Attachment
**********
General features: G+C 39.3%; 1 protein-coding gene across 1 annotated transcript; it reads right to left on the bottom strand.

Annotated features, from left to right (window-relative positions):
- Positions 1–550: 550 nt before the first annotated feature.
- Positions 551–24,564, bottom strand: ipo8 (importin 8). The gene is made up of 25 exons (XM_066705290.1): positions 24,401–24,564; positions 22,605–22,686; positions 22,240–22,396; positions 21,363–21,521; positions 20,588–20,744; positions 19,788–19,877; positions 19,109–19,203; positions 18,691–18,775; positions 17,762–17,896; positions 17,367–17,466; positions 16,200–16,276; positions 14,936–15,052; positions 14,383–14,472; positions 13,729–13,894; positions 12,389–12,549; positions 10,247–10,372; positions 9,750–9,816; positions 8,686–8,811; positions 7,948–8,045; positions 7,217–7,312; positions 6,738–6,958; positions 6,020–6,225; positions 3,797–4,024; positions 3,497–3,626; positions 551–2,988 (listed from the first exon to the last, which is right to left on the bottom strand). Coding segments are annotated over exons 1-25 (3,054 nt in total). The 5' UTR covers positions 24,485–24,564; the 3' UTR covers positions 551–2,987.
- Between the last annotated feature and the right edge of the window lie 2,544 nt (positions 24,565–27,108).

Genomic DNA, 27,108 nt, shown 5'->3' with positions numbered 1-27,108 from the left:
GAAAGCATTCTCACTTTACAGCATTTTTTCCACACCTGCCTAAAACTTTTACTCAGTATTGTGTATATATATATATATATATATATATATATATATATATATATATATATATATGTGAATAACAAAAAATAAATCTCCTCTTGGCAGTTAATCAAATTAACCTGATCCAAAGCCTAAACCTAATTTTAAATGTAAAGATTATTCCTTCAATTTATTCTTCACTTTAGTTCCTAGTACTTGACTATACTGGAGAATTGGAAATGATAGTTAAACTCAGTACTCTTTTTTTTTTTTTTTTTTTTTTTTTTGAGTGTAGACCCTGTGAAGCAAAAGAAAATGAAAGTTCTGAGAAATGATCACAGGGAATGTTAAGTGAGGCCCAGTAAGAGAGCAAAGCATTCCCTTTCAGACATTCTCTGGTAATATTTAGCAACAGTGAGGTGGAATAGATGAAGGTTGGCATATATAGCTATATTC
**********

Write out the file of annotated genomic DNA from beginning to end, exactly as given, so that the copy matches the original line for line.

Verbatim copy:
General features: G+C 39.3%; 1 protein-coding gene across 1 annotated transcript; it reads right to left on the bottom strand.

Annotated features, from left to right (window-relative positions):
- Positions 1–550: 550 nt before the first annotated feature.
- Positions 551–24,564, bottom strand: ipo8 (importin 8). The gene is made up of 25 exons (XM_066705290.1): positions 24,401–24,564; positions 22,605–22,686; positions 22,240–22,396; positions 21,363–21,521; positions 20,588–20,744; positions 19,788–19,877; positions 19,109–19,203; positions 18,691–18,775; positions 17,762–17,896; positions 17,367–17,466; positions 16,200–16,276; positions 14,936–15,052; positions 14,383–14,472; positions 13,729–13,894; positions 12,389–12,549; positions 10,247–10,372; positions 9,750–9,816; positions 8,686–8,811; positions 7,948–8,045; positions 7,217–7,312; positions 6,738–6,958; positions 6,020–6,225; positions 3,797–4,024; positions 3,497–3,626; positions 551–2,988 (listed from the first exon to the last, which is right to left on the bottom strand). Coding segments are annotated over exons 1-25 (3,054 nt in total). The 5' UTR covers positions 24,485–24,564; the 3' UTR covers positions 551–2,987.
- Between the last annotated feature and the right edge of the window lie 2,544 nt (positions 24,565–27,108).

Genomic DNA, 27,108 nt, shown 5'->3' with positions numbered 1-27,108 from the left:
GAAAGCATTCTCACTTTACAGCATTTTTTCCACACCTGCCTAAAACTTTTACTCAGTATTGTGTATATATATATATATATATATATATATATATATATATATATATATATATATGTGAATAACAAAAAATAAATCTCCTCTTGGCAGTTAATCAAATTAACCTGATCCAAAGCCTAAACCTAATTTTAAATGTAAAGATTATTCCTTCAATTTATTCTTCACTTTAGTTCCTAGTACTTGACTATACTGGAGAATTGGAAATGATAGTTAAACTCAGTACTCTTTTTTTTTTTTTTTTTTTTTTTTTTGAGTGTAGACCCTGTGAAGCAAAAGAAAATGAAAGTTCTGAGAAATGATCACAGGGAATGTTAAGTGAGGCCCAGTAAGAGAGCAAAGCATTCCCTTTCAGACATTCTCTGGTAATATTTAGCAACAGTGAGGTGGAATAGATGAAGGTTGGCATATATAGCTATATTC